Girls and Assertiveness: Kids Chess Prepares Girls to Succeed In The Real World

Parents are selecting their kids activities with their eye on college admissions and career success, according to Hilary Levey Friedman’s Playing to Win: Raising Children in a Competitive Culture. This is particularly true for families raising girls. In it, she details the stunning divide between “girly girl” activities, like dance, and more aggressive activities, like chess and soccer.

The parents of chess and soccer girls frequently used the words aggressive or assertive when interviewed for the book. They are connecting the dots between these traits and future academic and earning potential. As one mom put it, “When I was interviewing [job candidates] at Morgan Stanley, if I got a female candidate–because it’s banking and you need to be aggressive, you need to be tough–if she played, like, ice hockey, done. My daughter’s playing [soccer], and I’m just a big believer in kids learning to be confidently aggressive, and I think that plays out in life assertiveness.”

The chess parents, in particular, actively use chess as a way to teach their daughters that they are equal to boys. “She doesn’t have any ideas about gender limitations and I think that’s a good thing,” proclaimed one chess parent.

Levey Friedman wonders aloud why girls are the distinct minority in kids chess, and draws the conclusion that the “aggression” turns girls off to the sport. However, soccer is an equally aggressive sport – and boasts three times the population of the Girl Scouts. So what gives?

Kids chess programs are typically held at the girls own elementary school – the very environment in which girls are valued and accepted for being “nice”. In fact, their survival in school depends on being perceived as “nice”, as detailed in Odd Girl Out by Rachel Simmons.

Learning to be aggressive with their own friends at school, through chess, is uncomfortable for girls at first. But eventually they accept it and learn to enjoy winning. The girls’ confidence starts to override the plague of “niceness”, which Simmons claims is to blame for the suffering of girls in their peer relationships and causes depression, anxiety, and worse (suicide).

Great kids chess programs have girls. Sometimes as many as 50%. And those same programs have great coaches that deal with the “nice” issue head-on. It is not to be swept under the rug, but to be talked about as a group, where the girls can express their feelings.

Last year, 90% of the girls I polled in our chess club expressed that they felt uncomfortable beating a female friend at chess. These same girls characterized themselves as “nice”.

The other – and I believe bigger – issue is that girls don’t like being the only girl, as outlined in Louann Brizendine’s The Female Brain. A female lion will die without the acceptance of other female lions, and the human female brain is similar. Just last week, I received an email from a mom of a bright 3rd grader who wanted to join chess club…but discovered there are no other girls playing chess at her school, and therefore refuses to join.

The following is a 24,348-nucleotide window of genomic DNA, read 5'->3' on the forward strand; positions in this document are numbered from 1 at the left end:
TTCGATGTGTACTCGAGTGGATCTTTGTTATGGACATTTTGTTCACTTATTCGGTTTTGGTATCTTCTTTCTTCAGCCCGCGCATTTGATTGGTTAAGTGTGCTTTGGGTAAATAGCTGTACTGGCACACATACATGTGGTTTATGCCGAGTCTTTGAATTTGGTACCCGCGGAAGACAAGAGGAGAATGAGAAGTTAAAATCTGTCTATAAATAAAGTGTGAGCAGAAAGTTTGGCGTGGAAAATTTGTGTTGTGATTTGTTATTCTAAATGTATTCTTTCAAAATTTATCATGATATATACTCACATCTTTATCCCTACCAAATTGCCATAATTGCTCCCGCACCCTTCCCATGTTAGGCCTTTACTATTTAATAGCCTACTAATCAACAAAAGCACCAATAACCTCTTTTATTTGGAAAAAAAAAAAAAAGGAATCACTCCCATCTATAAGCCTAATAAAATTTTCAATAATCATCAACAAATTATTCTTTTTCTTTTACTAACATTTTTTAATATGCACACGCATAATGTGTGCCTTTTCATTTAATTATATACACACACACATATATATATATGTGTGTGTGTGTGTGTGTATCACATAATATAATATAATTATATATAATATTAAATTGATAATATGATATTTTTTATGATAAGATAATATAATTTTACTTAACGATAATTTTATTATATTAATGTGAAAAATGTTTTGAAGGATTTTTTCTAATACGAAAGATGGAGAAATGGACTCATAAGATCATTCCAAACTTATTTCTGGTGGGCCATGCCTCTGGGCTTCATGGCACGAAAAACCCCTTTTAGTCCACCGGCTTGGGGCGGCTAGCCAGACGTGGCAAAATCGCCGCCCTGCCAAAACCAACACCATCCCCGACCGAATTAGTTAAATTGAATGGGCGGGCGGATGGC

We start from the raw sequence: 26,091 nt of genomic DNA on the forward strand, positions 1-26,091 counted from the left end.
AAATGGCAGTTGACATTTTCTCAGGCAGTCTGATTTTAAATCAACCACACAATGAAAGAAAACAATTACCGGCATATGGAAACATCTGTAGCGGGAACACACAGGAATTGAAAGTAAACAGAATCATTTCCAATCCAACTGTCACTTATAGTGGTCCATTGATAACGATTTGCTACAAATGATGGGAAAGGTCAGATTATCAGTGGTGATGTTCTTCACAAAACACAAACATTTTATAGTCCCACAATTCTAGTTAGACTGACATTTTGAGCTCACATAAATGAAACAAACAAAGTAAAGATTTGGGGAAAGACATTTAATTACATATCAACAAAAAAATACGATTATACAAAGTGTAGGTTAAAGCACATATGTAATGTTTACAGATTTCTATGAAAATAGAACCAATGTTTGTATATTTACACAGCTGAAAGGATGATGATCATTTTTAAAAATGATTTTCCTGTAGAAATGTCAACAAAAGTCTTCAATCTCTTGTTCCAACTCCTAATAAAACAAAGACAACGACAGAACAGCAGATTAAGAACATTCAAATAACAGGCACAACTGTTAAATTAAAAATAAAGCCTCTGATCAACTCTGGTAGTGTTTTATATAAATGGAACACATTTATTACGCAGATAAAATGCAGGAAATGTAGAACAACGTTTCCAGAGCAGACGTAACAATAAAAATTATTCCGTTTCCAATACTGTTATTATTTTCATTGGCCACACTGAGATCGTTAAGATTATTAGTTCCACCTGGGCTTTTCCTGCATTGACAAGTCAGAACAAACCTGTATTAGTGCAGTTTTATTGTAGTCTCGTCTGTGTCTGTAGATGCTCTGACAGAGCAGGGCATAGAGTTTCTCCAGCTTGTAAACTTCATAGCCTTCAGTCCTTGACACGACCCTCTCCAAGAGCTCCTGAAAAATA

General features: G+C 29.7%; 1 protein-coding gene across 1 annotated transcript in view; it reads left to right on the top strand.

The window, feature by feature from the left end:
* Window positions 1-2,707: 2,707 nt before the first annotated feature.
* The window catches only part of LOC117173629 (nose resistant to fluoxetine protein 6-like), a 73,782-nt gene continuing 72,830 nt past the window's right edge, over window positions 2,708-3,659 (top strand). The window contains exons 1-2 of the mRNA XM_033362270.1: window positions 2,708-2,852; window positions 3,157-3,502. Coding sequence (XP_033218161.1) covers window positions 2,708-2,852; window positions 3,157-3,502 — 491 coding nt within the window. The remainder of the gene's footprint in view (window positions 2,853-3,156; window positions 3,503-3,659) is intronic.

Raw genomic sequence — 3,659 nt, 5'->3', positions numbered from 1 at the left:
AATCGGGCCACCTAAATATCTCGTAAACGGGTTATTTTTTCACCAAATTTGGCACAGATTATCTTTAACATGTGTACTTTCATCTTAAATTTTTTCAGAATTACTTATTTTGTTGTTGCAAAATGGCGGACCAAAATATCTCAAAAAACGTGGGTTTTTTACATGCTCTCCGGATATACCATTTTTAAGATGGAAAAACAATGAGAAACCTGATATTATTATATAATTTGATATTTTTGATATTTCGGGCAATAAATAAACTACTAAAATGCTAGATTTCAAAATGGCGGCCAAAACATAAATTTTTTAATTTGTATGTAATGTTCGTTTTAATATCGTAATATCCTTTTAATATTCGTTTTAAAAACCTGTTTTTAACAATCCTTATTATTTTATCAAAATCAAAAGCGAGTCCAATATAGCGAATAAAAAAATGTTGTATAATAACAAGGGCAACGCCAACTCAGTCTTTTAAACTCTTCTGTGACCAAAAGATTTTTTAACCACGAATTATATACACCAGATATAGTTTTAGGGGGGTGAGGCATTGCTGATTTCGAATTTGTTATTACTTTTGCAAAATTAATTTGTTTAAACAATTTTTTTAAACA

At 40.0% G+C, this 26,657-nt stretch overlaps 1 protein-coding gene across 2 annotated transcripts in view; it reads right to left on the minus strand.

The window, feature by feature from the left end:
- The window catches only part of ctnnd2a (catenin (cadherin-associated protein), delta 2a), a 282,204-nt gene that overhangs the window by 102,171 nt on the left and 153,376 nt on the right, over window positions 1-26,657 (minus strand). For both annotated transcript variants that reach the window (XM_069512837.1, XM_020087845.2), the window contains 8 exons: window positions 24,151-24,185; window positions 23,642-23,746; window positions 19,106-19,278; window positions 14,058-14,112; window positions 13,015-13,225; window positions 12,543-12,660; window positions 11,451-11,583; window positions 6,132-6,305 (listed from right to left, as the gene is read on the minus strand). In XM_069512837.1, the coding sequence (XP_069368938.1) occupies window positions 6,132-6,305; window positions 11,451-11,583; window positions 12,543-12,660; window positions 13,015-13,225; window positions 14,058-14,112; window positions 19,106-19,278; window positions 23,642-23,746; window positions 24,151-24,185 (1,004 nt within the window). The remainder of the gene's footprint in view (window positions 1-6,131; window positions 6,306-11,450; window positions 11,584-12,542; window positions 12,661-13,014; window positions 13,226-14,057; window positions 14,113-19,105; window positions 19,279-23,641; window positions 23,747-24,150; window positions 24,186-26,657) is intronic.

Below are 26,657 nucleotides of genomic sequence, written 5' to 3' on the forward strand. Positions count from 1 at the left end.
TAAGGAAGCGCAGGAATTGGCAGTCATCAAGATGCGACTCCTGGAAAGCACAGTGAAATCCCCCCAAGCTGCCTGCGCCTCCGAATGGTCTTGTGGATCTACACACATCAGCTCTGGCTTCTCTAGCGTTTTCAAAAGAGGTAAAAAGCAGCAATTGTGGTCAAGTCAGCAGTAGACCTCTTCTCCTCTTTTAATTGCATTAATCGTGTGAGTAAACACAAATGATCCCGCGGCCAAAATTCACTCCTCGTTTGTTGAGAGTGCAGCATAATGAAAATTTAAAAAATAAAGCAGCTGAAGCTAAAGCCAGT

This same scenario is to blame for girls self-selecting themselves out of the lucrative engineering field. The recent study by Girl Scouts of America indicates that only 11% of Engineering jobs are held by women, though 74% of girls are interested in STEM fields of science, technology, math, and engineering. Nearly half of all girls say they would feel uncomfortable being the only girl in a group or a class, the study found.

The simple solution: Girls-only chess classes. Let them compete against the boys during games, but allow them to learn with other girls. Give the girls their own coaches, just like soccer.



About Jill

Jill Keto is the co-founder of, published author, and engineer chick. You can find her on and Twitter. Jill has provided over 1000 chess kids after-school programs and tournaments.
This entry was posted in Girls and Chess. Bookmark the permalink.

2 Responses to Girls and Assertiveness: Kids Chess Prepares Girls to Succeed In The Real World

  1. John Wrench says

    Good work….. as a long term member of my local Chess Club I know how important it is to encourage juniors to play Chess. I did run a club at a local high school for a while but had to stop due to work commitments. For years we had no junior members and our youngest participant was over 30. Fortunately now we have 2 boys that are very strong players having recently qualified to play for England. In the 30+ years I have visited my club there have been no female players. I don’t really know why this is. Even at junior level there are many more boys playing chess. About time someone brought this to light. Good luck, I’ll follow your post with interest.

  2. John Skelton says

    Jill, I believe in characterizing chess players as being either weak or strong, rather than bad or good. And the way to get stronger is to play more chess. This is not a gender thing, it is an exercise thing, and it means equality for both sexes when based purely on mental strength. Susan Polgar has done wonders for girls in chess, and Jennifer Shahade doesn’t mind being seen as a female who is a strong chess player.

    I like your thoughts on this, as I have been encouraging girls to show up at my chess clubs. Last year at the high school we had a female president of the club, and I had her come over to the lower grades to show those girls what they could do. There was one time when I had several girls in the chess club, and they made it lively. I believe the path lies in the direction of showing the girls that they can be aggressive over the board, but leave it there when the game is done. This, too, crosses gender lines. But for girls, it also means they can beat another player and still feel nice about themselves.

Leave a Reply

    Name (required)